Working for your own home business is empowering, and to many, exciting, but it also comes with its share of challenges. Most entrepreneurs or workers new to the idea are quickly confronted with a key problem they never faced in an office environment: staying motivated. Sure, there were days when you didn’t really want to be in the office, and days where your productivity dragged, but because you were dressed up, in a professional environment, with bosses and coworkers all around you, you managed to chip away at your tasks.
At home, you’re the only person who can keep yourself motivated, and it isn’t always easy to stay energetic.
If you need a little extra boost of self-motivation, try one or more of these 10 tricks to get the job done:
Nobody likes to roll out of bed and immediately get started on a tough assignment. If you want to start your workday with a positive and energetic disposition, do something fun instead. It could be a quick workout, enjoying a peaceful cup of coffee, or reading something funny on the Internet — whatever it is, make it something you like to do. You’ll notice a difference immediately.
Instead of trying to do everything at once, break up your time into manageable chunks. For example, you can split your time into “work time” and “break time” with some degree of regularity. For example, you might work for an hour, followed by a 15 minute break, repeating that cycle throughout the workday. It keeps you focused, and also gives you something to look forward to.
Speaking of looking forward to something, try setting up rewards for yourself. These can be practically anything, as long as you enjoy what you’re getting. For example, you might allow yourself a piece of candy after completing a particularly difficult assignment, or watch an episode of your favorite TV show as a break from your work after achieving a certain threshold.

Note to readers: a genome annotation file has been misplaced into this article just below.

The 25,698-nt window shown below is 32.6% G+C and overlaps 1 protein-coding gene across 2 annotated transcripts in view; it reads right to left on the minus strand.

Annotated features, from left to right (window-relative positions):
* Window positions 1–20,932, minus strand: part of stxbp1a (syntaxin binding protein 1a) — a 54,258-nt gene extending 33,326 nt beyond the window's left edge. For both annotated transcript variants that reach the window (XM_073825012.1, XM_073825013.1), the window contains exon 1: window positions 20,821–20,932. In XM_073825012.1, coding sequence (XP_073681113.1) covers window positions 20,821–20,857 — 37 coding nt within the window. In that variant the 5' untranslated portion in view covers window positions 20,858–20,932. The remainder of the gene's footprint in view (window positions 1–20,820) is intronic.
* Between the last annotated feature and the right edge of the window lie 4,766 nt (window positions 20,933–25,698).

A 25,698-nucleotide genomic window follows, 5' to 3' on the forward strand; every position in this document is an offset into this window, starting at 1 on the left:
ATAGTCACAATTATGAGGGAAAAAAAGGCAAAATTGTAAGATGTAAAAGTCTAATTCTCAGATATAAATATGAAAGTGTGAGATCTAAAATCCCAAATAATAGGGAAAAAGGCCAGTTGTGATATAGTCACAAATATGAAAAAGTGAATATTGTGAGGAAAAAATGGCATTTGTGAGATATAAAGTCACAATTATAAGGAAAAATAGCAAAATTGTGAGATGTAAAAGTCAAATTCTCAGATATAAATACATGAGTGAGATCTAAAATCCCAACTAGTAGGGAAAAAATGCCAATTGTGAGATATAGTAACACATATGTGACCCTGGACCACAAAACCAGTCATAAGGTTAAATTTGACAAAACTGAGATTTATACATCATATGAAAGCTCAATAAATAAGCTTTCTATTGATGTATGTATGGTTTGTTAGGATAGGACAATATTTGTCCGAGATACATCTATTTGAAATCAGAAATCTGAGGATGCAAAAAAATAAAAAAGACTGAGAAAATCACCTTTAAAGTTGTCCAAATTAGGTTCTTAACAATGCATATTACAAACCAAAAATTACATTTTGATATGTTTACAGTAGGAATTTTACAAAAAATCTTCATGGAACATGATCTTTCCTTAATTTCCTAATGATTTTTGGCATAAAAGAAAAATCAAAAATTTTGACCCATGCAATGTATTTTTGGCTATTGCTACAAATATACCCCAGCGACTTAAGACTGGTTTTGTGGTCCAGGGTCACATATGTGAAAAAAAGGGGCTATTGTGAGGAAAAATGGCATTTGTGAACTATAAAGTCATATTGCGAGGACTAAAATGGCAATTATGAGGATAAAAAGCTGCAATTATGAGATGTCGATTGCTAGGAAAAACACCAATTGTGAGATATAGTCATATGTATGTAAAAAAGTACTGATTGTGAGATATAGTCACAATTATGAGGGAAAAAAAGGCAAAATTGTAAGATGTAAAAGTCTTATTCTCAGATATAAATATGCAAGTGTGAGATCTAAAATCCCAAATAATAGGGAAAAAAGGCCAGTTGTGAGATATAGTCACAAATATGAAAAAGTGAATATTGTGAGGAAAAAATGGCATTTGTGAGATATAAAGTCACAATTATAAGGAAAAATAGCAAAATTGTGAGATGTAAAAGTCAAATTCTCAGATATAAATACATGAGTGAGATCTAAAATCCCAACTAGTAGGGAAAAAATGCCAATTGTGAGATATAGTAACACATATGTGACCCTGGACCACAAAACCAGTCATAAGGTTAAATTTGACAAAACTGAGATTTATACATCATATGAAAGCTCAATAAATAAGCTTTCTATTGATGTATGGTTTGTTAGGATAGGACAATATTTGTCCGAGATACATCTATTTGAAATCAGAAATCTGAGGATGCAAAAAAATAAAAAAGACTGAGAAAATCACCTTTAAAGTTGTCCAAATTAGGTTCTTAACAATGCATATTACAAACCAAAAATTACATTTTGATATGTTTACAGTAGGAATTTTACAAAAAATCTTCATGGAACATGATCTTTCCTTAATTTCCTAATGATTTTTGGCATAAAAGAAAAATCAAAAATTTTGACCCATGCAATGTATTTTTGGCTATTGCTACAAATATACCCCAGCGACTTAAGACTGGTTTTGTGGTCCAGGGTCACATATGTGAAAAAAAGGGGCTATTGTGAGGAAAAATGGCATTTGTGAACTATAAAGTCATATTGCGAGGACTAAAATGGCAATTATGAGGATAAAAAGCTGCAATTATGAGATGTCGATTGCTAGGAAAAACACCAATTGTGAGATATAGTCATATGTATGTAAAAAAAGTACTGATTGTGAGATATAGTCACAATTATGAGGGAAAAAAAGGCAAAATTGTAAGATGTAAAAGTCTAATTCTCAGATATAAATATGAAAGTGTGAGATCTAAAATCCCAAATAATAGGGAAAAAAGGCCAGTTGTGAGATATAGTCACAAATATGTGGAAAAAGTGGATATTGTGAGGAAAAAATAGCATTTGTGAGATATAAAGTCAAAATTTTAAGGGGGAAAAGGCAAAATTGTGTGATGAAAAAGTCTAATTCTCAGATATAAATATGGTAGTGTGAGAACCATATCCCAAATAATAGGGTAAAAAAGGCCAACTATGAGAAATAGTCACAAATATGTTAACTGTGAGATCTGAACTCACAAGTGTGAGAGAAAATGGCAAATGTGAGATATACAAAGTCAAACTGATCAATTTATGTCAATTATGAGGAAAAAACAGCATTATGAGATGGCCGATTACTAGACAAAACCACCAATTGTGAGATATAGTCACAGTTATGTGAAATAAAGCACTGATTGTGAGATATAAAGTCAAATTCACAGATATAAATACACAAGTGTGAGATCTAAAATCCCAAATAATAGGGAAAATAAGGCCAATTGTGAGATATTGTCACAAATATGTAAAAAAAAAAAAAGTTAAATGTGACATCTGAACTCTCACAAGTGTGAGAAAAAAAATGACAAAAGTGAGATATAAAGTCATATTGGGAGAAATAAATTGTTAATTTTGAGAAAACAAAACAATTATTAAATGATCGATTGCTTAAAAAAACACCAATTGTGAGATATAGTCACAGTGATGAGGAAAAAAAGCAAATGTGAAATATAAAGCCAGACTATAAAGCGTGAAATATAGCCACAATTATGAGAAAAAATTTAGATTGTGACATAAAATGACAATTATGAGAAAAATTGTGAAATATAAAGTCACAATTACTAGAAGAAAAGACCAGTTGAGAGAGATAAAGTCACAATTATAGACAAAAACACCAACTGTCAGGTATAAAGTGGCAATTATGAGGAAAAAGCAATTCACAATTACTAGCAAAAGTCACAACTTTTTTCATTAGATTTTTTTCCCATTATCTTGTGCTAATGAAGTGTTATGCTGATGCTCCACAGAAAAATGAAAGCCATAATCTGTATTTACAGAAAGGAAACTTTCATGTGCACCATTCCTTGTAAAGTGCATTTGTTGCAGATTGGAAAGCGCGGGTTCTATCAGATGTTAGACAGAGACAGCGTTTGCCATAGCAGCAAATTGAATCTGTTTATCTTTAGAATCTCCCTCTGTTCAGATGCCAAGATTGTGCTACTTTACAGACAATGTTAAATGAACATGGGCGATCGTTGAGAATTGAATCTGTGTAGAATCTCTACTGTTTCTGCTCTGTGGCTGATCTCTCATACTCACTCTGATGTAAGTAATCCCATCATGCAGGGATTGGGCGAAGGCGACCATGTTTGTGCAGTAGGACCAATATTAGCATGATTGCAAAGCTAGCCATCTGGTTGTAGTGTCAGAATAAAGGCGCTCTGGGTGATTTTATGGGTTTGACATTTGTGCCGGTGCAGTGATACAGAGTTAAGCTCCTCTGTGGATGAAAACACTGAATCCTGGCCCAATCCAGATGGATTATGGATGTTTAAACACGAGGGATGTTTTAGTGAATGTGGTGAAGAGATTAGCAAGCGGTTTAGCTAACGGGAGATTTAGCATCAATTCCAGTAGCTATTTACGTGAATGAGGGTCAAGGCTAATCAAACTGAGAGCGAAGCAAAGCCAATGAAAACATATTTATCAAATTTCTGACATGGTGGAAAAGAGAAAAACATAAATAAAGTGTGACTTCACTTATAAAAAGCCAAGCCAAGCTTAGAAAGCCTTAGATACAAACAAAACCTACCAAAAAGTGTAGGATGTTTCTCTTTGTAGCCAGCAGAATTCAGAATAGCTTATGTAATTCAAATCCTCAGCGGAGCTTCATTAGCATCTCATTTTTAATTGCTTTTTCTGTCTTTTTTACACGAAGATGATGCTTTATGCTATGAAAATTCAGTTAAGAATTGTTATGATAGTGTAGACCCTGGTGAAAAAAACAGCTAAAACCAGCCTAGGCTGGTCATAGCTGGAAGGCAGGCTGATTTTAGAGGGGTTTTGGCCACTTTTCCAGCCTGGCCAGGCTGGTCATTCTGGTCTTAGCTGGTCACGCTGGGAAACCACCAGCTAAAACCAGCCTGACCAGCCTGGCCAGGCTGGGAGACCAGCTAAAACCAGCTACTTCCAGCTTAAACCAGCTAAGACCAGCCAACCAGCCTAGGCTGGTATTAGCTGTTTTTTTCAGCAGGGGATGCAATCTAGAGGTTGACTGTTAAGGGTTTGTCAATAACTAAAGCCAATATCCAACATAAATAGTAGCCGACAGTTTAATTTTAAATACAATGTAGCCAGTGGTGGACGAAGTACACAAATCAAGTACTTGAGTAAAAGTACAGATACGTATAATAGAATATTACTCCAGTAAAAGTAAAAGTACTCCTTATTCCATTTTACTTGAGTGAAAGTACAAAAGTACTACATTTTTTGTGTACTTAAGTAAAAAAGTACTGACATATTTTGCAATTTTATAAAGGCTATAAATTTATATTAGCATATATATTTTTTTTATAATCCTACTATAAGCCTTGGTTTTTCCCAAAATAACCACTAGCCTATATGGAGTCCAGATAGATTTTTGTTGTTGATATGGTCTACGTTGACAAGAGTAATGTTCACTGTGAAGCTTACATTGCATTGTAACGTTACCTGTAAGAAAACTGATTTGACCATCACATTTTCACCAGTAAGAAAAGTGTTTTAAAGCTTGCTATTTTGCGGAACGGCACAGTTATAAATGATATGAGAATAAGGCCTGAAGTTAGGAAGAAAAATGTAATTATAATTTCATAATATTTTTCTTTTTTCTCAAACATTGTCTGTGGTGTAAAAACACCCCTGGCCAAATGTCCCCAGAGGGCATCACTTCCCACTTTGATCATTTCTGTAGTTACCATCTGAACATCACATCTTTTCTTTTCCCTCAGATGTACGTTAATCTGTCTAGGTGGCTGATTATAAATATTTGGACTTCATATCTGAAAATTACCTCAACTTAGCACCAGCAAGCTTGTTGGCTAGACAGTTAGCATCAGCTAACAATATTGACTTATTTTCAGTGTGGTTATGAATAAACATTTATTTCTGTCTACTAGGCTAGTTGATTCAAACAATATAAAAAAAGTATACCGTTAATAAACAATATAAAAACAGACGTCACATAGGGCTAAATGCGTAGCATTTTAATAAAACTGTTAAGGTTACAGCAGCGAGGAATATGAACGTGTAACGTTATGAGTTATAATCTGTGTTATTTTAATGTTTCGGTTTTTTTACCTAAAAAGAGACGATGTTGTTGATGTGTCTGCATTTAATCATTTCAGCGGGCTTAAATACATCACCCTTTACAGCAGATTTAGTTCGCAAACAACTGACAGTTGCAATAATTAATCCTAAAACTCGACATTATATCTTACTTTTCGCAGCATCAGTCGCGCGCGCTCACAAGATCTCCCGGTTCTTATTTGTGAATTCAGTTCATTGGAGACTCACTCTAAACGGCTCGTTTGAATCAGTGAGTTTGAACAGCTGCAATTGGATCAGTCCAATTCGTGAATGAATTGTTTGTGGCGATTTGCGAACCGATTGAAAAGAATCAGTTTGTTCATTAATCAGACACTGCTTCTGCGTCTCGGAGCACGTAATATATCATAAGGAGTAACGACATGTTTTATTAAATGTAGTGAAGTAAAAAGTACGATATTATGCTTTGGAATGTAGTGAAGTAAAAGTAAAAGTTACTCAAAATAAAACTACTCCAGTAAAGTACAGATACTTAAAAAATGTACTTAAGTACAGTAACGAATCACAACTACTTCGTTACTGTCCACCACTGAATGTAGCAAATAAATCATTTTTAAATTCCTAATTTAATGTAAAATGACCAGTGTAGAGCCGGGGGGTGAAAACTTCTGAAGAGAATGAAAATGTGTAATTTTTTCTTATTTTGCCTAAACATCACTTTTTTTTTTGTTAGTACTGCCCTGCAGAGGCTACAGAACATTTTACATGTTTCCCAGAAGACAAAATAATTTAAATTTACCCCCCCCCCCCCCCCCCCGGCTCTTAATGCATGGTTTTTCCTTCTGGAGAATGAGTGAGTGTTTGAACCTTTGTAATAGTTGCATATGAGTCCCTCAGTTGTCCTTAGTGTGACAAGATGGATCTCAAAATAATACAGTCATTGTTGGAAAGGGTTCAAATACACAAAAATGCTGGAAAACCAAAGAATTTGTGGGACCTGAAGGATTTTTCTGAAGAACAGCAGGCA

You’ll be amazed what a little fresh air can do for your mind. Take a minute to step outside your house, and go for a walk if you can. The exercise will increase blood flow and oxygenate your brain, and the lack of a digital screen will give your eyes a chance to relax. You’ll come back in feeling refreshed and re-energized — I almost guarantee it.
No matter how much you love to be home or how cool your home office is, the “home” working environment gets stale over time. Go out of your way to work somewhere new, like a collaborative space, a coffee shop, or even just a different room of your house.
Some productivity studies suggest that starting with easier tasks and warming up to hard ones is better. Some suggest tackling hard ones then working to easier ones is better. In practice, it’s better to use a bit of both; ease into your day with a handful of easy tasks, but try to knock out your most difficult work early. Depending on your personality, you may find other variations of this pattern more motivating.
You won’t have a boss or any coworkers around to keep you motivated, but you do have friends and family members. Tell the people close to you about your goals, and about your plans for the day. Simply telling them makes you more likely to follow through with your plans because if you end up deviating, you’ll be forced to give them an explanation why later on. Social pressure is powerful; use it to your advantage.
Most people have difficulty starting because they want everything done at once, or because they’re afraid of messing something up. Rather than fearing imperfection in these ways, you have to learn to embrace it. Go into your work knowing that it’s going to be flawed, and you’ll have fewer qualms about completing it.
If you chase distractions all day, you’ll get nothing done. If you try to rule out distractions entirely, you’ll end up frustrated and might even burn out by the end of the day. Instead, strive for a happy medium; allow yourself some distractions, but only within a contained period. For example, you might allow yourself 10 minutes of Facebook time, or delay watching that YouTube video until a certain time of day.
Working for yourself is much different than working for someone else. The amount of effort you put in will correlate precisely with the value of rewards you receive. Remember this if you’re ever struggling to put in the effort; you may even wish to tie your time and effort to dollar amounts, or probabilities for future success.
Everybody is different, and has a unique working style. While I intended these strategies to be fairly general, you need to understand that they aren’t going to work for everybody (or at least won’t work for everybody the same way). Experiment to see what strategies work for you, and don’t let yourself become frustrated if you still struggle to self-motivate. If you’re persistent enough, eventually you’ll find a set of strategies that work for you.
Originally published at medium.com